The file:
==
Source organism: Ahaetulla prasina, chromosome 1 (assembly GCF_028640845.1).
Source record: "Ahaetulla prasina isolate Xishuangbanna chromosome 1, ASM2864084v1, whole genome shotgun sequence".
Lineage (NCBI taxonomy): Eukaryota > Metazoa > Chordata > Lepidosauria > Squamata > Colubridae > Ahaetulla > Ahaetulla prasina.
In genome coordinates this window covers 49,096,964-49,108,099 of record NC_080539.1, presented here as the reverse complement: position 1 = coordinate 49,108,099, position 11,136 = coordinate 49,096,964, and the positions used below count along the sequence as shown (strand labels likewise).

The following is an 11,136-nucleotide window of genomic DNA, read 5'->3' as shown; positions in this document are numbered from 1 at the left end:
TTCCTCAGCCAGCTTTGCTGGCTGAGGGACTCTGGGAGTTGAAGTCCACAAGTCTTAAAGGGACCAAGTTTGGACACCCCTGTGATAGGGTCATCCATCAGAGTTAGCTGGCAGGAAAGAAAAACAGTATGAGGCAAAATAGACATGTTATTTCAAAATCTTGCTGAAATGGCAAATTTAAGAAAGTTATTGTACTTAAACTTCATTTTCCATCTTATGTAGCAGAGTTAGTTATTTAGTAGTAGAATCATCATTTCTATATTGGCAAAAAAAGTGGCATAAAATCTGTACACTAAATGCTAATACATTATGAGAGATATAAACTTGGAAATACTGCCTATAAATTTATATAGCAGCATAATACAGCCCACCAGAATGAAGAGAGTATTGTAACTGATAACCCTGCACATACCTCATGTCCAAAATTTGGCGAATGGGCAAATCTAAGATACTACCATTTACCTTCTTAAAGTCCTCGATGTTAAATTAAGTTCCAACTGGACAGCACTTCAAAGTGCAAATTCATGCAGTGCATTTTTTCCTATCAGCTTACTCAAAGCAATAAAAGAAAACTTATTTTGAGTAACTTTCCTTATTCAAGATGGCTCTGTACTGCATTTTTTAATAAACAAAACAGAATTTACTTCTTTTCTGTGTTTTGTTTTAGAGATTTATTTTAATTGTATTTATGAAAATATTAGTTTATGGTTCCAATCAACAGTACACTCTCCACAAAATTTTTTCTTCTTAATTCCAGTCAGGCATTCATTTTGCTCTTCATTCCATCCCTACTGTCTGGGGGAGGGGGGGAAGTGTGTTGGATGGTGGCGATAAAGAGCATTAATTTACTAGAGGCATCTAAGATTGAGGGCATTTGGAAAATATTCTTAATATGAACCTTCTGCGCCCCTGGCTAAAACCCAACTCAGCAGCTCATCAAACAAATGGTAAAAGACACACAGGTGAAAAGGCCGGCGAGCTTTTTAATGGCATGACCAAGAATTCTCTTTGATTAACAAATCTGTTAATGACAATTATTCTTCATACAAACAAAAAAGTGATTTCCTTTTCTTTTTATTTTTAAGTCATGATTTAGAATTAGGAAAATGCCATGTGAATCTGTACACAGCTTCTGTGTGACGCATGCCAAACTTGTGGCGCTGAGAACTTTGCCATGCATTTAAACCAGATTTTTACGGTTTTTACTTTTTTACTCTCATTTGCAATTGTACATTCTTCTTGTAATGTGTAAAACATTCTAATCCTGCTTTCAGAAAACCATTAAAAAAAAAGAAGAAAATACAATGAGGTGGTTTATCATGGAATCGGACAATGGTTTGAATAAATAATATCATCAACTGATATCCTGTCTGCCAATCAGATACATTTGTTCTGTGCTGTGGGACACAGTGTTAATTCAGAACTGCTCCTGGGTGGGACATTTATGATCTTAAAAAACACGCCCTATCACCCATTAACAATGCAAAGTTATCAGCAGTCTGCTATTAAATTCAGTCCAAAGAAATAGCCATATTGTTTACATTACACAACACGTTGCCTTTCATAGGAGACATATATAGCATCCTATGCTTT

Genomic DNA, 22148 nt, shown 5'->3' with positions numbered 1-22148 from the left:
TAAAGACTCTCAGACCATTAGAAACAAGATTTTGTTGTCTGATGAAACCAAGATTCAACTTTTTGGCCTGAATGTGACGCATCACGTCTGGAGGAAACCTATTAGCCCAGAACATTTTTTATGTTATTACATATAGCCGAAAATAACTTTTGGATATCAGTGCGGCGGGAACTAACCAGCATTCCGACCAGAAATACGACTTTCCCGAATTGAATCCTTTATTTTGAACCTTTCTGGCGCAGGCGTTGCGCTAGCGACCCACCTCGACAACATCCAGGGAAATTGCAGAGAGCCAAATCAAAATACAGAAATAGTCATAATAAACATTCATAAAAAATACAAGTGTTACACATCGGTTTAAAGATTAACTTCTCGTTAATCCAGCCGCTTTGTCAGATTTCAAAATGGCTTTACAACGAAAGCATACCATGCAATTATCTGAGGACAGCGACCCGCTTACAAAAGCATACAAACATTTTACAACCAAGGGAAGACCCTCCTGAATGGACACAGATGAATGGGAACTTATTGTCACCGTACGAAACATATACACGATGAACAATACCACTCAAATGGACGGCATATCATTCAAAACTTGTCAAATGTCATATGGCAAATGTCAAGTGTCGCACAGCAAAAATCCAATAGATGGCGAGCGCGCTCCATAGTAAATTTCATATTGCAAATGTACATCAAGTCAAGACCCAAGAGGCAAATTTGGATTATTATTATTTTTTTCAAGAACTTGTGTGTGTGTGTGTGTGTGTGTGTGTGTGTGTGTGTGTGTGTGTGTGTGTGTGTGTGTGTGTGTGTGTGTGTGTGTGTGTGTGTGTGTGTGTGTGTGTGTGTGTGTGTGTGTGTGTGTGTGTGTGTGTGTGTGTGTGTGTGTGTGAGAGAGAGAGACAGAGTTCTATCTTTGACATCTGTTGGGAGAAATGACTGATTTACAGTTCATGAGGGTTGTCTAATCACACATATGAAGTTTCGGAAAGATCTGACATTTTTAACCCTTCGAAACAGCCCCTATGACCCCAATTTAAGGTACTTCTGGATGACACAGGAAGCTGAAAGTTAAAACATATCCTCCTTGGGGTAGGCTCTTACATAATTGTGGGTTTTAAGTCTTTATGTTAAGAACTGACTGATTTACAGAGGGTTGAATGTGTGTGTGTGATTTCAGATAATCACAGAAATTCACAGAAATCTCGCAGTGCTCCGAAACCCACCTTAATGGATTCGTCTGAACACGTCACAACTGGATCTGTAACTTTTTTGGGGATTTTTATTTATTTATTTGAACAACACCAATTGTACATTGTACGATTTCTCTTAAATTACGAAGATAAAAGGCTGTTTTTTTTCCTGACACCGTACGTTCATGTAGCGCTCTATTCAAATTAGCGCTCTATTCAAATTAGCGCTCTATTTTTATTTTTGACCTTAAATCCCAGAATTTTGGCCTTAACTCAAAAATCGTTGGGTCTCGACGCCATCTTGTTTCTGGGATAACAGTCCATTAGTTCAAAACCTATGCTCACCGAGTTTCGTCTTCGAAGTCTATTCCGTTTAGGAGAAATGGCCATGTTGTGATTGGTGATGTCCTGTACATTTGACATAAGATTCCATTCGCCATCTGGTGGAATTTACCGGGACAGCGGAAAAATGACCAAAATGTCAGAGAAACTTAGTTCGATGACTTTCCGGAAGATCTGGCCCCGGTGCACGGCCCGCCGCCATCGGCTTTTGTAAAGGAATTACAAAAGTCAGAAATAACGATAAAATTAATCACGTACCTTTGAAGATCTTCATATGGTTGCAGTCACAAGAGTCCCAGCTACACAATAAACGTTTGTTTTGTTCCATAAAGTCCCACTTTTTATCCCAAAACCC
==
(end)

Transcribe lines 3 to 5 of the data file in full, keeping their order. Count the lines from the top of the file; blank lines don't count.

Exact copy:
Lineage (NCBI taxonomy): Eukaryota > Metazoa > Chordata > Lepidosauria > Squamata > Colubridae > Ahaetulla > Ahaetulla prasina.
In genome coordinates this window covers 49,096,964-49,108,099 of record NC_080539.1, presented here as the reverse complement: position 1 = coordinate 49,108,099, position 11,136 = coordinate 49,096,964, and the positions used below count along the sequence as shown (strand labels likewise).

The following is an 11,136-nucleotide window of genomic DNA, read 5'->3' as shown; positions in this document are numbered from 1 at the left end: